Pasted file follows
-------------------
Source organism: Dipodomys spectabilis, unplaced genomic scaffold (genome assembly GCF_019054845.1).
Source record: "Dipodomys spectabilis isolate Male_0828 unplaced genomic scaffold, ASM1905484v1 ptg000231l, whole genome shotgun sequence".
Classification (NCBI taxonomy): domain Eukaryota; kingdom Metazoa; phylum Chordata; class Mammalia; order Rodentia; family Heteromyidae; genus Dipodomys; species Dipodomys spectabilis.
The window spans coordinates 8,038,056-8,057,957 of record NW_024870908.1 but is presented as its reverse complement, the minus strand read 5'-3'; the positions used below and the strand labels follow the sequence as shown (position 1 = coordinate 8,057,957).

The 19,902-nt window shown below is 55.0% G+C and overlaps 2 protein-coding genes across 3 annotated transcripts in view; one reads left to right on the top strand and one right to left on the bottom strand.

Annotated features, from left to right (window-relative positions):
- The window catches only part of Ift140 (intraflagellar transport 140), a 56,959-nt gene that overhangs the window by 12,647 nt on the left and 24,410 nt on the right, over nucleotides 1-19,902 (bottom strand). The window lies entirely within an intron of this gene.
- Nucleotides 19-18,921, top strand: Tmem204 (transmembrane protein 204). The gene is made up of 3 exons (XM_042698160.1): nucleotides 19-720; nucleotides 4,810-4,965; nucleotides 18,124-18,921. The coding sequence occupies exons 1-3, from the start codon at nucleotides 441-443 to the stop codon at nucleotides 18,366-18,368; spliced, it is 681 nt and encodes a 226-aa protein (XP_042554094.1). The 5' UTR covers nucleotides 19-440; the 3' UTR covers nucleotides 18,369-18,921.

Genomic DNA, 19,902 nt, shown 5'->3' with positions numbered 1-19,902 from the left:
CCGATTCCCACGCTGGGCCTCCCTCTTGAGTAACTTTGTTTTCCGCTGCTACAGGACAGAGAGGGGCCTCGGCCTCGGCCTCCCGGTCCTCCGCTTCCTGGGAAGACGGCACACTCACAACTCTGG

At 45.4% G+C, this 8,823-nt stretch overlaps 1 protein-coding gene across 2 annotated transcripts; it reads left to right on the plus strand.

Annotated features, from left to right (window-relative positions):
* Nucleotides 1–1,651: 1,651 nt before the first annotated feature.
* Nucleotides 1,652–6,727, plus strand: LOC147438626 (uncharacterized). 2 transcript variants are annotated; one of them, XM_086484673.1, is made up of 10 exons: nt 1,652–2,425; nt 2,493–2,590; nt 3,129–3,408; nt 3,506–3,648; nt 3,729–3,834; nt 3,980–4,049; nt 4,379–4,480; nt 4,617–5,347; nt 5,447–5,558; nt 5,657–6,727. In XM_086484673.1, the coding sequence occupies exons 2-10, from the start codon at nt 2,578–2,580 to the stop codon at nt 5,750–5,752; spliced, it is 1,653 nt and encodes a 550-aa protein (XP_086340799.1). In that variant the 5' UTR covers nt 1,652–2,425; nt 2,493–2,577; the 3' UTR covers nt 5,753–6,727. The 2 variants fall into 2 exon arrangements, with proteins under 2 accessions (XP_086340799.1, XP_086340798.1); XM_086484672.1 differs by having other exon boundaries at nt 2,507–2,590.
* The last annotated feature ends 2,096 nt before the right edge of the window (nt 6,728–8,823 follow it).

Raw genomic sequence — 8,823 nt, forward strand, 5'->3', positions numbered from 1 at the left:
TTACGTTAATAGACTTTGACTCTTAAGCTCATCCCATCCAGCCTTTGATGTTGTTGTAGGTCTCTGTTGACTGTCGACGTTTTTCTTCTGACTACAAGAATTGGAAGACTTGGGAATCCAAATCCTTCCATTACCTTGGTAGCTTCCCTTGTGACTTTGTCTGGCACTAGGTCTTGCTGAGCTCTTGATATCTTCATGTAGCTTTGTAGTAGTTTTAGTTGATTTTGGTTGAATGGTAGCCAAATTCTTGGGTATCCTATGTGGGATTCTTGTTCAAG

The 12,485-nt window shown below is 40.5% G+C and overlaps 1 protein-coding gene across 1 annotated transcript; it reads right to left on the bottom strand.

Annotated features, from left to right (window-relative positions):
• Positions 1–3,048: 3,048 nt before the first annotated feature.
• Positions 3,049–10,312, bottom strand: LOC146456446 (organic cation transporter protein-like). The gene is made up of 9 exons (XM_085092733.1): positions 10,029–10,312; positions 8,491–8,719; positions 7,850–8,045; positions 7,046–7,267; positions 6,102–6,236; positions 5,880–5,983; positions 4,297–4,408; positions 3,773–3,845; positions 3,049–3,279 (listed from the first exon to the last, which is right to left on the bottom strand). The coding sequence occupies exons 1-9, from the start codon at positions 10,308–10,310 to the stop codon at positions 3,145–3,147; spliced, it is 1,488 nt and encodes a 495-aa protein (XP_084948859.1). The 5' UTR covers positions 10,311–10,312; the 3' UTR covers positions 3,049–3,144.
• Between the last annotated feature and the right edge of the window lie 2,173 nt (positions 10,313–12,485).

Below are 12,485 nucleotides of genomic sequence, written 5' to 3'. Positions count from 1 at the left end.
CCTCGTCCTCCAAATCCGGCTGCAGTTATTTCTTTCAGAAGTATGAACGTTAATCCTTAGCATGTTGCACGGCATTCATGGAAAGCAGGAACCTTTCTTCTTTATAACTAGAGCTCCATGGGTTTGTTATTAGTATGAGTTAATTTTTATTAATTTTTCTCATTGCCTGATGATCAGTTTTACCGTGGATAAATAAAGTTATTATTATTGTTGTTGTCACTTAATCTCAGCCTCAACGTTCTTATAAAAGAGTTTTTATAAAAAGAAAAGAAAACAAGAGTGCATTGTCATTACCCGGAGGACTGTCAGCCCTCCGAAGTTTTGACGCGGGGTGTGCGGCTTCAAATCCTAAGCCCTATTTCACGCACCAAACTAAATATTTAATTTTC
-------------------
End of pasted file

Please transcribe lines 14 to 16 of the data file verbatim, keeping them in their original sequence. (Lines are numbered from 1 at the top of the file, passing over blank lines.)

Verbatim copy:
* Nucleotides 1,652–6,727, plus strand: LOC147438626 (uncharacterized). 2 transcript variants are annotated; one of them, XM_086484673.1, is made up of 10 exons: nt 1,652–2,425; nt 2,493–2,590; nt 3,129–3,408; nt 3,506–3,648; nt 3,729–3,834; nt 3,980–4,049; nt 4,379–4,480; nt 4,617–5,347; nt 5,447–5,558; nt 5,657–6,727. In XM_086484673.1, the coding sequence occupies exons 2-10, from the start codon at nt 2,578–2,580 to the stop codon at nt 5,750–5,752; spliced, it is 1,653 nt and encodes a 550-aa protein (XP_086340799.1). In that variant the 5' UTR covers nt 1,652–2,425; nt 2,493–2,577; the 3' UTR covers nt 5,753–6,727. The 2 variants fall into 2 exon arrangements, with proteins under 2 accessions (XP_086340799.1, XP_086340798.1); XM_086484672.1 differs by having other exon boundaries at nt 2,507–2,590.
* The last annotated feature ends 2,096 nt before the right edge of the window (nt 6,728–8,823 follow it).

Raw genomic sequence — 8,823 nt, forward strand, 5'->3', positions numbered from 1 at the left: